Five years ago, anyone visiting our website would have been hard pressed to find an improvement project that was led by a general practice. Plenty of projects involved general practices, but almost of all of them were designed and driven by teams based in the acute sector or by commissioners.
In many ways this isn’t that surprising. Even for a large general practice, it can be a real challenge to set aside enough time to write an application, let alone plan and deliver a project. If the project lead, usually a GP or the practice manager, gets pulled away to fire-fight another problem, there’s usually no-one available waiting in the wings to take on the job. Many GPs have also been reluctant to engage with quality improvement (QI) ideas and methods. The fact that most of the literature on quality improvement has come from the acute sector, and uses language and concepts that feel quite remote from the world of general practice hasn’t helped matters.
Signs that QI is beginning to take root in general practice are now emerging. The launch of the Royal College of General Practitioners’ Quality Improvement Programme in 2013 has certainly helped to raise its profile. A range of practical QI guides aimed at GPs and other primary care professionals is also now available. One of them, published by the RCGP, has been written by our Generation Q fellow, Joanna Bircher, and Q member, Bill Taylor. Another has been co-authored by Niro Siriwardena, who has been involved in numerous Health Foundation improvement projects, the most recent of which, ‘PINCER’, focuses on prescribing safety in general practice in the East Midlands.
The value of QI as a means of helping general practice to deal with the pressures of rising demand, increasing complexity, an ageing population and finite resources has also been recognised at national level. NHS England’s recently published General Practice Forward View lists the development of QI expertise as one of ‘ten high impact actions’ that can help to release more capacity in general practice.
In Scotland, meanwhile, the Patient Safety Programme in Primary Care has developed a range of safety improvement projects and resources for practices, some of which have been supported by the Health Foundation. You can find out more about this work in an interview with Neil Houston a national clinical lead for safety in primary care, who led a Health Foundation-funded safety collaborative within general practice. A case study on another Scottish primary care safety project, this time led by NHS Education for Scotland, is also included this month.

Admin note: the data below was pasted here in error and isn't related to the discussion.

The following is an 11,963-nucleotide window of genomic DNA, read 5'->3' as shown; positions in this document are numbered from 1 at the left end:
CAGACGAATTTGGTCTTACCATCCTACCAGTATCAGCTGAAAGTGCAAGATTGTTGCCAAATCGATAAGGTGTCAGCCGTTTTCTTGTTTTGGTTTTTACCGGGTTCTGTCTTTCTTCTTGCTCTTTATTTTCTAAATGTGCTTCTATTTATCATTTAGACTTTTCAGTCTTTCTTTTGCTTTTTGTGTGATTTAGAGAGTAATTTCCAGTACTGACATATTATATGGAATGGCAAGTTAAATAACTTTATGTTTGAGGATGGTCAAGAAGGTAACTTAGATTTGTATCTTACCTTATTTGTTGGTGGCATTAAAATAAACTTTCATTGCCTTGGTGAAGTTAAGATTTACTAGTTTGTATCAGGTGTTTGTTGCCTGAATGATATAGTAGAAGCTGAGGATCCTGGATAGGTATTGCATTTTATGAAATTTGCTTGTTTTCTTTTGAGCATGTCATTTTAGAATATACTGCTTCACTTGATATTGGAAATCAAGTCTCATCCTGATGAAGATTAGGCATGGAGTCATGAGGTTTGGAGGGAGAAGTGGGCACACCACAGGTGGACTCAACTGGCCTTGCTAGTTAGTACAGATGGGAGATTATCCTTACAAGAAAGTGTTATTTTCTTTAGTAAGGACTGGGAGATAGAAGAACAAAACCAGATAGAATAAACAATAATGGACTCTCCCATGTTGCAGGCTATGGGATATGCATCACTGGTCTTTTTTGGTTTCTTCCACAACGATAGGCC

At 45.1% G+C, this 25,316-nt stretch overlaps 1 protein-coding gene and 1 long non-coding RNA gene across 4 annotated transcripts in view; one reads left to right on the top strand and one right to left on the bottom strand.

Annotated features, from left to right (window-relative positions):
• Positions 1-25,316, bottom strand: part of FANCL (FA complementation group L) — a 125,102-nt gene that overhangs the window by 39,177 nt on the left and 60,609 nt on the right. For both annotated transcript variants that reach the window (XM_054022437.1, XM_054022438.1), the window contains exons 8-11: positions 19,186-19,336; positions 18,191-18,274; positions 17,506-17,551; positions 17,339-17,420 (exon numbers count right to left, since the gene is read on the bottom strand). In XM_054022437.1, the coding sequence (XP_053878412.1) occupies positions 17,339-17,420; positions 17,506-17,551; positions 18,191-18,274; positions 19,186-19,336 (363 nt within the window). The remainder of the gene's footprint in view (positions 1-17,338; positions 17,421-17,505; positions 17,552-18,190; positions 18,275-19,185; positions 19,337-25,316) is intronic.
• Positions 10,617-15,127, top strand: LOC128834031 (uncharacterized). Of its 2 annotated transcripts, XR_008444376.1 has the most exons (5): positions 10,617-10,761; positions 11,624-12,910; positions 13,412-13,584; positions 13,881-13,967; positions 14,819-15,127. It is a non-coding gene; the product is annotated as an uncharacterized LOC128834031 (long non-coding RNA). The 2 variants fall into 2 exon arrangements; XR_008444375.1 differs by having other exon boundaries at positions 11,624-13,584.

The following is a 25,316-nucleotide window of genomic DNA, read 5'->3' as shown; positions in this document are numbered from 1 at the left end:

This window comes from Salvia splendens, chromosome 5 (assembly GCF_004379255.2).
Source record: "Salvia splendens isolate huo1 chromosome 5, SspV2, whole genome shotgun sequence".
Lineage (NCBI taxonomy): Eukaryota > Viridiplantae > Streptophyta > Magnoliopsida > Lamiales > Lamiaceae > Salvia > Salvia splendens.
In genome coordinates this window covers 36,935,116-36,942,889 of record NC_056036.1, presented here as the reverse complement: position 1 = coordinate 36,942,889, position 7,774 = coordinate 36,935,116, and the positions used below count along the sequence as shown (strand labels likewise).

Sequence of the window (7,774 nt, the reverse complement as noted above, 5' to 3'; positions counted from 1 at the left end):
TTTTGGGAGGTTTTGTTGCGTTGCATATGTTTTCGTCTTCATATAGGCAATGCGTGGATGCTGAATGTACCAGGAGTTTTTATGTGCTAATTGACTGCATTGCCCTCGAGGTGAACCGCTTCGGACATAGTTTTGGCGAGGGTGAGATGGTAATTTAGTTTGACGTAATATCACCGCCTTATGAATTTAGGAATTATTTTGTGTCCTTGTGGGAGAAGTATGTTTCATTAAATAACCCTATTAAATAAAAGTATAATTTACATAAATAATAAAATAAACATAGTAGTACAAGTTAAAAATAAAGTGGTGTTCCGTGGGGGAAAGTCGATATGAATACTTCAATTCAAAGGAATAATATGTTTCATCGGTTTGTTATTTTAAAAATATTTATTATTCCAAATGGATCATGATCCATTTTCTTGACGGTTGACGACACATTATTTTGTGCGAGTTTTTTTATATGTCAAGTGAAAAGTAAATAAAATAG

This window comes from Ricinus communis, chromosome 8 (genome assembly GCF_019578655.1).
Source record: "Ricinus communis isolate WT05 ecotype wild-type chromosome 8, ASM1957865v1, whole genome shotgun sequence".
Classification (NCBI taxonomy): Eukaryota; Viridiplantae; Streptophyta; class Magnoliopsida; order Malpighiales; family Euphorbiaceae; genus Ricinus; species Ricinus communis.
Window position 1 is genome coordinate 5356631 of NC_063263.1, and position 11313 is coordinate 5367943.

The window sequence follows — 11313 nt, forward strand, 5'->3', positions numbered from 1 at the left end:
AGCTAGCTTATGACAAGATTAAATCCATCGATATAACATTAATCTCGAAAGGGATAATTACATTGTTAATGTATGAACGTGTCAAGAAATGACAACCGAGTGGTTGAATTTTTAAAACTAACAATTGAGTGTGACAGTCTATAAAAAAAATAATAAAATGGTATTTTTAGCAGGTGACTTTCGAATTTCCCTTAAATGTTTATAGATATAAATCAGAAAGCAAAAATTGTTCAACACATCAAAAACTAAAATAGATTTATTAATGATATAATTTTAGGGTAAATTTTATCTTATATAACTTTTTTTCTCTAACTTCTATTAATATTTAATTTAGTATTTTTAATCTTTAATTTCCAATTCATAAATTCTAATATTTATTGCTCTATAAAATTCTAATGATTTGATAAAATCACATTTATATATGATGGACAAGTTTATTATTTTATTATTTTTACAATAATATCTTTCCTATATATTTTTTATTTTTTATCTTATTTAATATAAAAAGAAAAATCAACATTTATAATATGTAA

The growing volume and quality of applications to the Health Foundation’s innovation programme from general practice shows an increased appetite at practice level for QI. This newsletter includes a Q&A with Ollie Hart, a GP in Sheffield who oversaw the first practice-led innovation project we funded, which sought to enable people to self-manage musculo-skeletal pain. Another practice-led project, which is looking to address gaps in the care pathway for people with dementia in Sussex, is also featured in this edition. But they are not the only ones. Among the other projects we’re supporting is one led by the Valentine Health Partnership in Woolwich, which is developing data analysis methods to identify patient population segments with similar care needs and then design interventions tailored to those needs. Cowgill Medical Practice in Bradford, meanwhile, is developing an online questionnaire for patients with suspected upper gastrointestinal malignancy so that they can be referred promptly for appropriate investigations.
Welcome though all of this is, we shouldn’t get too carried away just yet. There are still lot of practices that have had no experience of designing and implementing an improvement project. Many of them would find it hard to find the time to do it, or to build up the skills they need. Data collection and analysis skills are particularly in short supply.
The trend towards greater collaboration between practices, either through formal partnerships and federations or looser networks, could help to address this deficit by enabling economies of scale and the development of greater in-house technical expertise.
It will take time and no little resource to build up this improvement capability, together with consistent support at national level. But the mounting interest in improvement among practices - certainly if the level of applications to our programmes is anything to go by - does provide real grounds for optimism.
Bryan Jones is an Improvement Fellow at the Health Foundation